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LGBTQI Juveniles

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Adolescents face a variety of challenges in their transition to adulthood. A recent study conducted by the Human Rights Campaign indicates that lesbian, gay, bisexual and transgender youth face additional challenges over their more traditional peers that may impact them significantly. These challenges include discrimination, bullying, harassment, and exposure to physical and sexual violence. When the youth surveyed by the Human Rights Campaign were asked to describe the most important problem facing their lives, 26% of LGBT youth cited non-accepting families and 21% named school/bullying problems; while 15% of their non-LGBT peers identified classes/exams/grades and 14% said college/career as their most pressing concerns.

According to research by Garnette, Irvine, Reyes, and Wilber (2011)[1], LGBT youth are twice as likely to become homeless, generally due to rejection by family members and either voluntarily leave or are forced out of their homes. Homelessness exposes LGBT youth to increased risk of victimization, including assault, robbery, and rape. Some of these youth end up committing "survival crimes" such as theft and prostitution which lead them to contact with the criminal justice system. The work by Garnette et al, suggests that LGBT youth are disproportionately represented in the juvenile justice system.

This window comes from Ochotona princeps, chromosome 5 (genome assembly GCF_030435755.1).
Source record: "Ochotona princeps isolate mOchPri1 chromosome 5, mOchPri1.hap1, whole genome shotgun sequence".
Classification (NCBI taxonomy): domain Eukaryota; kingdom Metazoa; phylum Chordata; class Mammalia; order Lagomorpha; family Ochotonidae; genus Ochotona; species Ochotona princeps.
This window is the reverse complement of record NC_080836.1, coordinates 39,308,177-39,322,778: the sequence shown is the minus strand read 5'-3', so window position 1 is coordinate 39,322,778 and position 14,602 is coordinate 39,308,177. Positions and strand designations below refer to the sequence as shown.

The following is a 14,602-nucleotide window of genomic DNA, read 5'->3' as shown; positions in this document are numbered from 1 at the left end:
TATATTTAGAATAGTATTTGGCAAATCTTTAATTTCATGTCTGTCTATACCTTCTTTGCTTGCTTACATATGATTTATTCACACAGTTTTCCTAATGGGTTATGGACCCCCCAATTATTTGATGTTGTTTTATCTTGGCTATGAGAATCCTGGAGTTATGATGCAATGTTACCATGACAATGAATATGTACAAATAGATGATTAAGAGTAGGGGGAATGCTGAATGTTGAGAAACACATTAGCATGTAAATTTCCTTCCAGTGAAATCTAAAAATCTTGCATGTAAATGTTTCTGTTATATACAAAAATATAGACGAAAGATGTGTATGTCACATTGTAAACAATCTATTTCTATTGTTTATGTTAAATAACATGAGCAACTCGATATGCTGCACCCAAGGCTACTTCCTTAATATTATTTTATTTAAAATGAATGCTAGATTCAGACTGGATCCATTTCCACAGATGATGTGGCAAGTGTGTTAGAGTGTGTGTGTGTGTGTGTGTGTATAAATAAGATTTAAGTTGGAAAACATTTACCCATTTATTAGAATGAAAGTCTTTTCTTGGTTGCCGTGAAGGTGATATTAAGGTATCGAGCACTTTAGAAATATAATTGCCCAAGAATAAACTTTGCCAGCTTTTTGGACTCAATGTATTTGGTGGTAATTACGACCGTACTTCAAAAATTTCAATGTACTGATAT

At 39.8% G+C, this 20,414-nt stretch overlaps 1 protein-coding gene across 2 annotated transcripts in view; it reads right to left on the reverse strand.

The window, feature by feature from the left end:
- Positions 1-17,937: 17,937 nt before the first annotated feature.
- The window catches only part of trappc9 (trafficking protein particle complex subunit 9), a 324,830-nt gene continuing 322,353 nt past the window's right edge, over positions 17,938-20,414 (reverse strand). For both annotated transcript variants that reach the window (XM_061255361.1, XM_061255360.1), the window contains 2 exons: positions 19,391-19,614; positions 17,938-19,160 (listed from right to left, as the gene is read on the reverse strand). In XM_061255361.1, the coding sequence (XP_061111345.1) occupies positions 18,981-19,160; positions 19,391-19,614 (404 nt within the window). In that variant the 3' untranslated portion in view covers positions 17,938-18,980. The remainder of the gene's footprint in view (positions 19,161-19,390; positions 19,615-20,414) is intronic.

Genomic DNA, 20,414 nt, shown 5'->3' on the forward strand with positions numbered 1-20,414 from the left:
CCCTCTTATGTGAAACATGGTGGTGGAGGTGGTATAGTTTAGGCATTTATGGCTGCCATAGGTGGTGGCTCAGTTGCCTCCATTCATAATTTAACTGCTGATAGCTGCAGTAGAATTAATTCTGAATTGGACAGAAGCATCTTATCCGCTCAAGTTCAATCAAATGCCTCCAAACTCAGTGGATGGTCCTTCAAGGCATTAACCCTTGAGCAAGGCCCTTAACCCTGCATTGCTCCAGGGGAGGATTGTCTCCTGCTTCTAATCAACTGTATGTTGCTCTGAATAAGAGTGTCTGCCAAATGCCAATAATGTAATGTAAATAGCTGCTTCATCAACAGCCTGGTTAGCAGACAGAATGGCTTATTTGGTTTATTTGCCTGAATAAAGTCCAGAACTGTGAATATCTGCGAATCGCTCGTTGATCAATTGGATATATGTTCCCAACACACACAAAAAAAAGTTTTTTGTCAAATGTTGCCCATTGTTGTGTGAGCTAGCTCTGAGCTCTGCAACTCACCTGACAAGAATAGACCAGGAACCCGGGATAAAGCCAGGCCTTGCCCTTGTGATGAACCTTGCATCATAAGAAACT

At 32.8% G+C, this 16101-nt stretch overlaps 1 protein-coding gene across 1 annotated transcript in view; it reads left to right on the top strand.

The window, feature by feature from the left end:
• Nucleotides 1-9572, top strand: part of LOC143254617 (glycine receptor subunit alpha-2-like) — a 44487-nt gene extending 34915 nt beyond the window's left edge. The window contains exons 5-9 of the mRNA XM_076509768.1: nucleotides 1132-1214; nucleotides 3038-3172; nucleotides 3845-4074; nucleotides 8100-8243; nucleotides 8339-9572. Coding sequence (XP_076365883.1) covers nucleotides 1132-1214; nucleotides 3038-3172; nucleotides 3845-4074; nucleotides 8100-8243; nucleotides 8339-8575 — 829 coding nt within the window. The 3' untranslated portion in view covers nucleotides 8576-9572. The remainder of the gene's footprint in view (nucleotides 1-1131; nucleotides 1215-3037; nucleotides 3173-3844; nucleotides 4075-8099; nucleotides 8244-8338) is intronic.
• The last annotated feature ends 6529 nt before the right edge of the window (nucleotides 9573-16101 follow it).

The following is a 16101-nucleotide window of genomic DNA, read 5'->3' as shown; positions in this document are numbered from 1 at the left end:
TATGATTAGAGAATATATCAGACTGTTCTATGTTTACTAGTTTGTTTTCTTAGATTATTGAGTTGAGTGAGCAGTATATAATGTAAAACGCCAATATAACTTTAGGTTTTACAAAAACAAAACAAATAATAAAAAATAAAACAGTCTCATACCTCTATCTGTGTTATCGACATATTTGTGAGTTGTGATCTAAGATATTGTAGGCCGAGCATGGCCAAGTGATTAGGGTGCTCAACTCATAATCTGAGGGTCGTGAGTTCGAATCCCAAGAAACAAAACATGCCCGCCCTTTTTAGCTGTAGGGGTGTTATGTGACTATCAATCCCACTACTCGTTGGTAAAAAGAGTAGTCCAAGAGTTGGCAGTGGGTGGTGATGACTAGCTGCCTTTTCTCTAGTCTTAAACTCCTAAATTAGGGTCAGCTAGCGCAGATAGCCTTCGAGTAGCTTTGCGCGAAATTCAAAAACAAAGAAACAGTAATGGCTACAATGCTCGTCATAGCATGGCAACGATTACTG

While the above referenced research addresses LGBT as a group, NIC has chosen to include "Q" for Questioning and "I" for Intersex when referring to this juvenile population in our resources. NIC is committed to assisting correctional agencies in meeting the particular challenges associated with the housing and supervision of LGBTQI juveniles.

Agencies wishing to examine and improve their response to the management of LGBTQI juvenile offenders may apply for limited, short-term technical assistance to aid their efforts.

[1] Garnette, L., Irvine, A., Reyes, C. and Wilber, S. (2011) Lesbian, Gay, Bisexual, and Transgender (LGBT) Youth and the Juvenile Justice System, in Juvenile Justice: Advancing Research, Policy, and Practice (eds F. T. Sherman and F. H. Jacobs), John Wiley & Sons, Inc., Hoboken, New Jersey. doi: 10.1002/9781118093375.ch8

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Lesbian, Gay, Bisexual, Transgender and Intersex Offenders

The following are a list of "top-shelf" resources that have been hand-picked by our library team around this topic. If you would like additional research assistance on this topic, please contact our help desk. They have access to specialized databases and thousands of resources you won't find online. Click on a heading below to browse resources in that section.